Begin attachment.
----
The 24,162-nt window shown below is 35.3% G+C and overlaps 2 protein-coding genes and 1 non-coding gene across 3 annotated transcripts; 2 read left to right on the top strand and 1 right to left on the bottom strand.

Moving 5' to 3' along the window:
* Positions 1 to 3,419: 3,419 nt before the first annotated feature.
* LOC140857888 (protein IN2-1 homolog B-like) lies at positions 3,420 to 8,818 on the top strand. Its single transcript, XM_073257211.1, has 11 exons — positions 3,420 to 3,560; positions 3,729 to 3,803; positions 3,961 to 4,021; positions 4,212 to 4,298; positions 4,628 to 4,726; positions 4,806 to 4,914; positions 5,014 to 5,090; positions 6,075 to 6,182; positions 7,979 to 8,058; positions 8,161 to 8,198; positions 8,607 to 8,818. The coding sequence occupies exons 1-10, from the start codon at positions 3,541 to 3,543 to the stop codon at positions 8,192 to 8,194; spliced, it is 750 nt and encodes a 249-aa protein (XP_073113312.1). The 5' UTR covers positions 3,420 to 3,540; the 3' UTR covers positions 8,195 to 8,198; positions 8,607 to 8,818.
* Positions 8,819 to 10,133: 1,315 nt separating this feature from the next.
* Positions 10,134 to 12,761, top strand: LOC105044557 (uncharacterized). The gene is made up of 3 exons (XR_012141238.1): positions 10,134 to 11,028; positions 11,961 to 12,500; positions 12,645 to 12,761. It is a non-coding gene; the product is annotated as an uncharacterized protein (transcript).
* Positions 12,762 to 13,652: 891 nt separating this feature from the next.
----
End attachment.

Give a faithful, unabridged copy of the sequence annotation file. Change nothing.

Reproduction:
The 24,162-nt window shown below is 35.3% G+C and overlaps 2 protein-coding genes and 1 non-coding gene across 3 annotated transcripts; 2 read left to right on the top strand and 1 right to left on the bottom strand.

Moving 5' to 3' along the window:
* Positions 1 to 3,419: 3,419 nt before the first annotated feature.
* LOC140857888 (protein IN2-1 homolog B-like) lies at positions 3,420 to 8,818 on the top strand. Its single transcript, XM_073257211.1, has 11 exons — positions 3,420 to 3,560; positions 3,729 to 3,803; positions 3,961 to 4,021; positions 4,212 to 4,298; positions 4,628 to 4,726; positions 4,806 to 4,914; positions 5,014 to 5,090; positions 6,075 to 6,182; positions 7,979 to 8,058; positions 8,161 to 8,198; positions 8,607 to 8,818. The coding sequence occupies exons 1-10, from the start codon at positions 3,541 to 3,543 to the stop codon at positions 8,192 to 8,194; spliced, it is 750 nt and encodes a 249-aa protein (XP_073113312.1). The 5' UTR covers positions 3,420 to 3,540; the 3' UTR covers positions 8,195 to 8,198; positions 8,607 to 8,818.
* Positions 8,819 to 10,133: 1,315 nt separating this feature from the next.
* Positions 10,134 to 12,761, top strand: LOC105044557 (uncharacterized). The gene is made up of 3 exons (XR_012141238.1): positions 10,134 to 11,028; positions 11,961 to 12,500; positions 12,645 to 12,761. It is a non-coding gene; the product is annotated as an uncharacterized protein (transcript).
* Positions 12,762 to 13,652: 891 nt separating this feature from the next.